Adele Should Win Mercury Prize: Why, Like Amy, She Likely Won’t
This has been the year of Adele Adkins. Her album “21” has won critical raves and sold eight million copies, more than Lady Gaga. So it’s the frontrunner for tonight’s 2011 Barclaycard Mercury Prize, right?
Wrong. The judges of Britain’s top music award have a history of picking obscure artists. Adele knows that one of the finest albums of the last decade, “Back to Black” by Amy Winehouse, lost out in 2007 to “Myths of the Near Future” by the little-known Klaxons.
The Mercury is supposed to focus on CD quality, not sales, media profile or live shows. That doesn’t square with reality, where commercial artists often lose out to the cutting edge.
Adele’s album is as retro as Winehouse’s on tracks such as “Rolling in the Deep” with its Aretha Franklin-style gospel.
Blur and Pulp were beaten by the so-hip-it-hurts M People in 1994, Robbie Williams by too-cool-for-school Gomez in 1998. Both victors faltered after. The mercurial award is often seen as an albatross that also finished off Roni Size & Reprazent, Speech Debelle and Talvin Singh.
The prize is 20,000 pounds ($32,210), although the initial boost from album sales can be worth much more. It’s true that Adele, 23, doesn’t exactly need the money or fame. That might also apply to another star on the shortlist, Tinie Tempah, whose pop profile has already been helped by his success at the Brits and Ivor Novello awards.
Trying to predict a winner from the 12 hopefuls isn’t easy. There’s a long history of surprises. The betting frontrunner is P.J. Harvey’s “Let England Shake,” a fiery state-of-the-nation sketch, braver than Adele’s recording.
Only problem is that Harvey has been nominated four times and won in 2001: previous winners are often sidelined. That’s also likely to count against Elbow, whose workmanlike “Build a Rocket Boys!” is on a par with its 2008 winner.
Anna Calvi’s eponymous debut would be a more likely choice: a lesser-known talent, praised by Brian Eno and with intense songs such as “Rider to the Sea” (though the equally impressive Bat for Lashes and Florence & the Machine were beaten by Debelle in a 2009 miscarriage of justice).
The James Blake CD is a little too downbeat, though anything is possible after the xx won last year -- a worthy choice for a change.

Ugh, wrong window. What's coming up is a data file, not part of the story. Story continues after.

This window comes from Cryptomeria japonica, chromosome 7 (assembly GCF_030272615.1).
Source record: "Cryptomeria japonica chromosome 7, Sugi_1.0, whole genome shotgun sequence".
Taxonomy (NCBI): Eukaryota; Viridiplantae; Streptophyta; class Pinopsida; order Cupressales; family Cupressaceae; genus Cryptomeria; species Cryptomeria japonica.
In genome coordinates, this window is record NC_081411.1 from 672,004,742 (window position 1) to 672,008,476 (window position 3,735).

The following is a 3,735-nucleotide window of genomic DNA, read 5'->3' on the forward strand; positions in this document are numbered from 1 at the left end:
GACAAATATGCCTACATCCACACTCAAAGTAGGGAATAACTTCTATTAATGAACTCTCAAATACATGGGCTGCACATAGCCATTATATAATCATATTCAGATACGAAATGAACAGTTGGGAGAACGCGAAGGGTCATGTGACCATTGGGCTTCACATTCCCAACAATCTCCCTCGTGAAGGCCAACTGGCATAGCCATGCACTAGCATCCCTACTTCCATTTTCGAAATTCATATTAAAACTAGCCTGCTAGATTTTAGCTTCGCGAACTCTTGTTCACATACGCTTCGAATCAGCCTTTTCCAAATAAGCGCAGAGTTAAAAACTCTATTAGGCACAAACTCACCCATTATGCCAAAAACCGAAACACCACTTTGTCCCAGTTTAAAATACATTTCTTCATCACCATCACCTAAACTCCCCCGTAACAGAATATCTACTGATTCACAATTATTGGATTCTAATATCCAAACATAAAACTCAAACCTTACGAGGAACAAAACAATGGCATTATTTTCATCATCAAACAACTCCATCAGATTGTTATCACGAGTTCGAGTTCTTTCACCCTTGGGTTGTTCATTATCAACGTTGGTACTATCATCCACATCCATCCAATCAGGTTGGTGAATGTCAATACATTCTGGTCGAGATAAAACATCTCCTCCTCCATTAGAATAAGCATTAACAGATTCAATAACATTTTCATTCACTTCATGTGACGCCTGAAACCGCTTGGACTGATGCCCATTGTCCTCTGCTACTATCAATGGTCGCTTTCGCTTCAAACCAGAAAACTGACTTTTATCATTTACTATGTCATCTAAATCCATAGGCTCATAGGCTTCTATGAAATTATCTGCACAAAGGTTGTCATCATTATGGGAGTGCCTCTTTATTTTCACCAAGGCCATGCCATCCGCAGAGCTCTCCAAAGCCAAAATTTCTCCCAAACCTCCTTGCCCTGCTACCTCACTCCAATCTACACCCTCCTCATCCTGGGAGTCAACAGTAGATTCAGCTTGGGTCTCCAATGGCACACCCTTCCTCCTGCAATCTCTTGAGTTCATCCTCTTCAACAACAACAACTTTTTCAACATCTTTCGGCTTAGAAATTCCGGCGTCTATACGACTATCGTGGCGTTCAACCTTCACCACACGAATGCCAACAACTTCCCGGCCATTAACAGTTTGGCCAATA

The veteran King Creosote & Jon Hopkins, songwriter Ghostpoet and jazz-classical crossover Gwilym Simcock look like the token-choice outsiders. So they probably will win.
It’s fine that the Mercury champions lesser-known musicians, though more openness would be welcome about the judging (the panel is made up of musicians, executives and some writers whose names aren’t disclosed), selection process and involvement of record companies: The prize was first established by the British Phonographic Industry.
Especially when some of the best music doesn’t even get onto the July shortlist, which is limited to British or Irish artists’ releases in the previous 12 months. Where are Robert Plant & Band of Joy, Radiohead, Vaccines, Streets, Arctic Monkeys, British Sea Power? They won’t be on the winners’ podium either and they probably all should be.
Shortlist (with betting odds from William Hill Plc): Adele -- “21” (XL Records) 6/1 Anna Calvi -- “Anna Calvi” (Domino) 7/1 Elbow -- “Build a Rocket Boys!” (Fiction Records) 33/1 Everything Everything -- “Man Alive” (Geffen) 10/1 Ghostpoet -- “Peanut Butter Blues and Melancholy Jam” (Brownswood) 8/1 Gwilym Simcock -- “Good Days at Schloss Elmau” (Act Records) 50/1 James Blake -- “James Blake” (A&M Atlas) 5/1 Katy B -- “On a Mission” (Sony) 20/1 King Creosote & Jon Hopkins -- “Diamond Mine” (Domino Records) 10/1 Metronomy -- “The English Riviera” (Because Records) 7/1 P.J. Harvey -- “Let England Shake” (Universal) 6/4 Tinie Tempah -- “Disc-Overy” (Parlophone) 40/1
(Mark Beech writes for Muse, the arts and leisure section of Bloomberg News. The opinions expressed are his own.)
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